J. Scott Applewhite, Associated Press
In this May 15, 2013, file photo U.S. Attorney General Eric Holder, the nation's top law enforcement official, pauses while testifying before the House Judiciary Committee on Capitol Hill in Washington. Holder told the committee that a serious national security leak required the secret gathering of telephone records at The Associated Press.

Attorney General Eric Holder is under fire from Congress again as the House Judiciary Committee looks into whether or not he lied under oath while discussing the Justice Department's surveillance of journalists, The Hill reported Monday.

The investigation specifically centers on a remark Holder made to Rep. Hank Johnson, D-Ga., during his May 15 testimony on the possibility of prosecuting reporters under the Espionage Act of 1917.

"In regard to potential prosecution of the press for the disclosure of material — this is not something I've ever been involved in, heard of, or would think would be wise policy," Holder said.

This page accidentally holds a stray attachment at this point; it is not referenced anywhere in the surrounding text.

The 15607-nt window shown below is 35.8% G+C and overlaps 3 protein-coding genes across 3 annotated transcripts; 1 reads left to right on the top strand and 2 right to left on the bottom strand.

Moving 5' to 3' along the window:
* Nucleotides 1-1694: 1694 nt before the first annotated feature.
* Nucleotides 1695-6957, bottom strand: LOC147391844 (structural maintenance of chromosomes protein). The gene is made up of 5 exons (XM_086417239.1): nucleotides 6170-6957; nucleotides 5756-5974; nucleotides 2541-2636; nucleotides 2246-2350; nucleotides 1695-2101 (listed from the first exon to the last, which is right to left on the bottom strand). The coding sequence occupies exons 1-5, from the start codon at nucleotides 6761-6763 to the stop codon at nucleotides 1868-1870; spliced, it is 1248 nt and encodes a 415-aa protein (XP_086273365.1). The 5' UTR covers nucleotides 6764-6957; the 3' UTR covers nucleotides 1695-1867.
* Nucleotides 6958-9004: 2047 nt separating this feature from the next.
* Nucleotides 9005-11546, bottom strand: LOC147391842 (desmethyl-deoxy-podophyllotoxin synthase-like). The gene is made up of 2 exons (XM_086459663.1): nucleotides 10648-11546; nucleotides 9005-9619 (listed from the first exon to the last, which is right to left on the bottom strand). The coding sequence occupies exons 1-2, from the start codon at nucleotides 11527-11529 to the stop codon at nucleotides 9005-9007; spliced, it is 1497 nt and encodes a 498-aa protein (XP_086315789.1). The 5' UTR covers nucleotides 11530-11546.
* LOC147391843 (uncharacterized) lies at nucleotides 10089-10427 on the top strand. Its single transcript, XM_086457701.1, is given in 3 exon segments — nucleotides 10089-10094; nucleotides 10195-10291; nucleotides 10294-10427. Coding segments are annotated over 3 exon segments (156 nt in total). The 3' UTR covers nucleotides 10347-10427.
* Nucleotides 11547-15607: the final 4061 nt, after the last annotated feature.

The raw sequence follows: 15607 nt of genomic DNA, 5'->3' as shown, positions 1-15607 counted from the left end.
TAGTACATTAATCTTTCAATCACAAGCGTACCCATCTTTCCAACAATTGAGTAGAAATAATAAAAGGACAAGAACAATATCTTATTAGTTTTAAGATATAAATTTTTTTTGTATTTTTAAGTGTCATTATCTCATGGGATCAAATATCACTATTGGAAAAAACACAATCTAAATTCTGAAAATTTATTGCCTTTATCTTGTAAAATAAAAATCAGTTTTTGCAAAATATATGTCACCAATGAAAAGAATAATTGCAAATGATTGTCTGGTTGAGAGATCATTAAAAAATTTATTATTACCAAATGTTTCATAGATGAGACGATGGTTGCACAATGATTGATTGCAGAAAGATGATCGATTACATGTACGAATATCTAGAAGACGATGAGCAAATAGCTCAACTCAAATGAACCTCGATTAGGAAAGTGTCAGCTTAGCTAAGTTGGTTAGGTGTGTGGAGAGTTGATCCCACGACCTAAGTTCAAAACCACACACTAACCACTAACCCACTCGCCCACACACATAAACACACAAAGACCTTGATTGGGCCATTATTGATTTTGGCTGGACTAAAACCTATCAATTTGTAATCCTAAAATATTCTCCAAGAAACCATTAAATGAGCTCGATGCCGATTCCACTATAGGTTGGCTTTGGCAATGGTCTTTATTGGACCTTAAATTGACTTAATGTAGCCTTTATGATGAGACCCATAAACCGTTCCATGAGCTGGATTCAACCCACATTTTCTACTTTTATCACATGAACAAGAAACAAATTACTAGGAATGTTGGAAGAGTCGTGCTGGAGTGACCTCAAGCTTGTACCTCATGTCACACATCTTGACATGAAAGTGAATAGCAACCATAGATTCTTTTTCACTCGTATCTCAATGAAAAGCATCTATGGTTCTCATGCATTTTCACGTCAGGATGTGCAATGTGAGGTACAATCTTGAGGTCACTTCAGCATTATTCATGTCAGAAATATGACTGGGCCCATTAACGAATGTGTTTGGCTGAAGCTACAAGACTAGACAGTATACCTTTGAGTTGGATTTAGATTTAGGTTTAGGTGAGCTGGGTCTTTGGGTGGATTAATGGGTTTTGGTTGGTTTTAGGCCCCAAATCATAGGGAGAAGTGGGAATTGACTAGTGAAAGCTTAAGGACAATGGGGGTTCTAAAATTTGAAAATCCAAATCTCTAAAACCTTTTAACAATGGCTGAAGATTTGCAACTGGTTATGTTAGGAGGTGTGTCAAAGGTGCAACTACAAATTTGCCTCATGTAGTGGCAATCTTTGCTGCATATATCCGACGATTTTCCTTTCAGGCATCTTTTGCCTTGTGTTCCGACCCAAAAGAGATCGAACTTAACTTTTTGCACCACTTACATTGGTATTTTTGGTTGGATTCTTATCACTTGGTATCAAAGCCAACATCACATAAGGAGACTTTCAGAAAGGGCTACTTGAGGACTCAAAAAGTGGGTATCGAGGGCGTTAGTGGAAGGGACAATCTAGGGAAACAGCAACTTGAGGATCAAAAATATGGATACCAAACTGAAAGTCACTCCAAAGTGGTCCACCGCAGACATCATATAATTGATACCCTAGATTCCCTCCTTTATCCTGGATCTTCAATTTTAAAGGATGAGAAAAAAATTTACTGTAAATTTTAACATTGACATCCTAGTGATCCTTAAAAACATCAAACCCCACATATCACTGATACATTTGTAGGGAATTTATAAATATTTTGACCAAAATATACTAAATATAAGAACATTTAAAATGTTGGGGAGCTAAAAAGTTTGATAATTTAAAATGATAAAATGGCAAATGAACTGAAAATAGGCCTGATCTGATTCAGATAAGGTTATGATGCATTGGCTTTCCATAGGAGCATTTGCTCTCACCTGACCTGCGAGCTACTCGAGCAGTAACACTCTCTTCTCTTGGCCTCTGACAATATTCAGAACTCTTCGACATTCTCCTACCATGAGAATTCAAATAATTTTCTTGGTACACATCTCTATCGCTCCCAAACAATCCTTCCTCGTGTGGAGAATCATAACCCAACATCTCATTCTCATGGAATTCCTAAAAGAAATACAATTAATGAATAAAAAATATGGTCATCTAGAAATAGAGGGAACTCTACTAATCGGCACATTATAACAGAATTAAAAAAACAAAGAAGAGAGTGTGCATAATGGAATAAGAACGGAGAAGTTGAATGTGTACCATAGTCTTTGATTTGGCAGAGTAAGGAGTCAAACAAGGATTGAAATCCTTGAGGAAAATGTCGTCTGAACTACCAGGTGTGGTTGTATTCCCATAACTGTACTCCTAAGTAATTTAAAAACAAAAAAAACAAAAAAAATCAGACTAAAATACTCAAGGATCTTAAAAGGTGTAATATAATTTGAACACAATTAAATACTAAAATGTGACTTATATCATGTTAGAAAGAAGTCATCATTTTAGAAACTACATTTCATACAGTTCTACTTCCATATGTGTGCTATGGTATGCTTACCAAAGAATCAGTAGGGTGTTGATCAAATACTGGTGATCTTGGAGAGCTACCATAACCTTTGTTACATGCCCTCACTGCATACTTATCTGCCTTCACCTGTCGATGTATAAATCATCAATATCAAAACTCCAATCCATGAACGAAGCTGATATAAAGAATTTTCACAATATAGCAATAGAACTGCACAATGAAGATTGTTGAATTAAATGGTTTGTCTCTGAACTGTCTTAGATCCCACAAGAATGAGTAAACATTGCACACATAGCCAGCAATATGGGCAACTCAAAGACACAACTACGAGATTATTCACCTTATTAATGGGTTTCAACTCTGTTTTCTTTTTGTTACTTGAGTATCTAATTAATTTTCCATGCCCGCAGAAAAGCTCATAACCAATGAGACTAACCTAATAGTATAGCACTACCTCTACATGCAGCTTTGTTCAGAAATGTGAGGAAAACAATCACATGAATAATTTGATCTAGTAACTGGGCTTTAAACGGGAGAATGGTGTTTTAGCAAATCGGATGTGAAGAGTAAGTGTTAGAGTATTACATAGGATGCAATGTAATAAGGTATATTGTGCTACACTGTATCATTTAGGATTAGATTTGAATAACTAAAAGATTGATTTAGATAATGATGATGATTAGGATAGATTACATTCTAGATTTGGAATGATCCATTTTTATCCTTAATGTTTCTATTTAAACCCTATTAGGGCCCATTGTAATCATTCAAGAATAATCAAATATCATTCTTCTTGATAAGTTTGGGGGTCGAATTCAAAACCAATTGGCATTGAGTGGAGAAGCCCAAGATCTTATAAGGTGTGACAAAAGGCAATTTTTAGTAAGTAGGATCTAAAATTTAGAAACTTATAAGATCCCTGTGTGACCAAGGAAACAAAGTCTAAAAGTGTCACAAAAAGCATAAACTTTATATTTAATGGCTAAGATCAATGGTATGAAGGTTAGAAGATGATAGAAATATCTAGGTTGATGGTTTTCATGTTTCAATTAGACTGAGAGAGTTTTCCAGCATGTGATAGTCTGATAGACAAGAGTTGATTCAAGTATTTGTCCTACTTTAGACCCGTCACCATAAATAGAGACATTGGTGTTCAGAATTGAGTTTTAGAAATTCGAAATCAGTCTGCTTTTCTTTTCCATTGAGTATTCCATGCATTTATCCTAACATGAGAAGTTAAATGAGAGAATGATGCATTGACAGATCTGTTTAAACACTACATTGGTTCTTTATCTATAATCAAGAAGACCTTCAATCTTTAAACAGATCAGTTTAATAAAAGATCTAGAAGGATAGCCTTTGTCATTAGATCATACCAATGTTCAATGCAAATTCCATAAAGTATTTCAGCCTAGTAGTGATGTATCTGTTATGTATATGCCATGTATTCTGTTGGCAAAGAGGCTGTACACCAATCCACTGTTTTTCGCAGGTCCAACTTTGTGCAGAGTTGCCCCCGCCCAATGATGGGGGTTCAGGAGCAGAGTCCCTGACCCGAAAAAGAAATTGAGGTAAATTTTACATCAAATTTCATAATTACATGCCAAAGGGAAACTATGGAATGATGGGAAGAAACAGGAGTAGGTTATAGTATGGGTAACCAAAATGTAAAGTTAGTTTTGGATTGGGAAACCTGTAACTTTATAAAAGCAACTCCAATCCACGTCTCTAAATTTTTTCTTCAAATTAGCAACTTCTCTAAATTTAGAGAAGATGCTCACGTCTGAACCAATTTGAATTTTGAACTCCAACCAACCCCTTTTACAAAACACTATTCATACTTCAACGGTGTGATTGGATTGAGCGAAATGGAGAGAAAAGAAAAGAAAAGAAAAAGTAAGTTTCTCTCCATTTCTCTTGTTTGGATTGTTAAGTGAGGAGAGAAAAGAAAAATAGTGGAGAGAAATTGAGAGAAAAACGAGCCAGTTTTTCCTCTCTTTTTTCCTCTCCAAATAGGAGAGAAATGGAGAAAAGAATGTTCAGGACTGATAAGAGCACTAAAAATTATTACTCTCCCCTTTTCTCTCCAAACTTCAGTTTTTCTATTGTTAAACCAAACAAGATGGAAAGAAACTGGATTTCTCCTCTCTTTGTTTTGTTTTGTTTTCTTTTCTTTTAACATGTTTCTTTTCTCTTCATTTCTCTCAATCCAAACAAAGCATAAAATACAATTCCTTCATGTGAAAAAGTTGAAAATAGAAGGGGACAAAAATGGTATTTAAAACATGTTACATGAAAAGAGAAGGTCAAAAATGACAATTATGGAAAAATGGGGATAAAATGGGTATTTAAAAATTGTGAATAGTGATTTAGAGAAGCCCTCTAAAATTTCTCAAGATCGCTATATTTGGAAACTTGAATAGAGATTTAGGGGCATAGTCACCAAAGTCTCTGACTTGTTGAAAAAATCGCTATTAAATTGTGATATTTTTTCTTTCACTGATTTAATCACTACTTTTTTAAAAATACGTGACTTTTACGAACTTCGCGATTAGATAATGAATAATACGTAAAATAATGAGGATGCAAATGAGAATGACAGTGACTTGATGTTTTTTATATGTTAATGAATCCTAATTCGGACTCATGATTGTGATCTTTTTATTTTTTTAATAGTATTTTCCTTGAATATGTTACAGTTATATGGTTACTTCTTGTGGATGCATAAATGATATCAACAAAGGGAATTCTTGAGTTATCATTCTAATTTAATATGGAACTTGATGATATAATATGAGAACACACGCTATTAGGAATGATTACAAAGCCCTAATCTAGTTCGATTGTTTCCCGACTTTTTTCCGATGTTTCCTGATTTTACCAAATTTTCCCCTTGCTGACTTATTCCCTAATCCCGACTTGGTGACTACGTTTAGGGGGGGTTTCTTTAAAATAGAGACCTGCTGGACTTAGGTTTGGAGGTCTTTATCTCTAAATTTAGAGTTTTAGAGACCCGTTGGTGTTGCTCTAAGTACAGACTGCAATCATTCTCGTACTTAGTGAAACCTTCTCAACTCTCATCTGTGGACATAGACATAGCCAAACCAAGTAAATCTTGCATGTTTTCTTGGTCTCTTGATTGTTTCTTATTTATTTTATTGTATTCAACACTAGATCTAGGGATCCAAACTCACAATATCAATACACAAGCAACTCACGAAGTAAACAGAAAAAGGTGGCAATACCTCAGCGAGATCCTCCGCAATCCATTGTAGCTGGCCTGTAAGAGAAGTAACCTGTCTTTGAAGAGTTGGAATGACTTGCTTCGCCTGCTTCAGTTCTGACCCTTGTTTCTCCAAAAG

The interchange between Johnson and Holder came a few days after reports revealed that the DOJ had secretly obtained Associated Press phone records and a few days before The Washington Post revealed that the DOJ had been tracking Fox News reporter James Rosen.

As part of an investigation into leaked classified information, the government subpoenaed Rosen's private emails, with the court documents saying, "The reporter has committed or is committing a violation of section 793(d), as an aider and abettor and/or co-conspirator, to which the materials relate."

Section 793(d) says that anyone lawfully possessing information relating to the national defense, "which information the possessor has reason to believe could be used to the injury of the United States," and communicates that information, the person should be fined or imprisoned.

An NBC News follow-up report showed that Holder personally signed off on the warrant that allowed the government to search Rosen's emails.

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Johnson said the attorney general's statement to Congress that no journalists have been prosecuted under the Espionage Act during his time leading the DOJ is accurate.

This latest investigation isn't the first time Holder has come in conflict with Congressional leaders. In June 2012, the House of Representatives voted to hold Holder in contempt for refusing to turn over documents related to the government's Operation Fast and Furious, which deliberately put guns in the hands of Mexican drug cartels and has been tied to the death of U.S. Border Patrol Agent Brian Terry.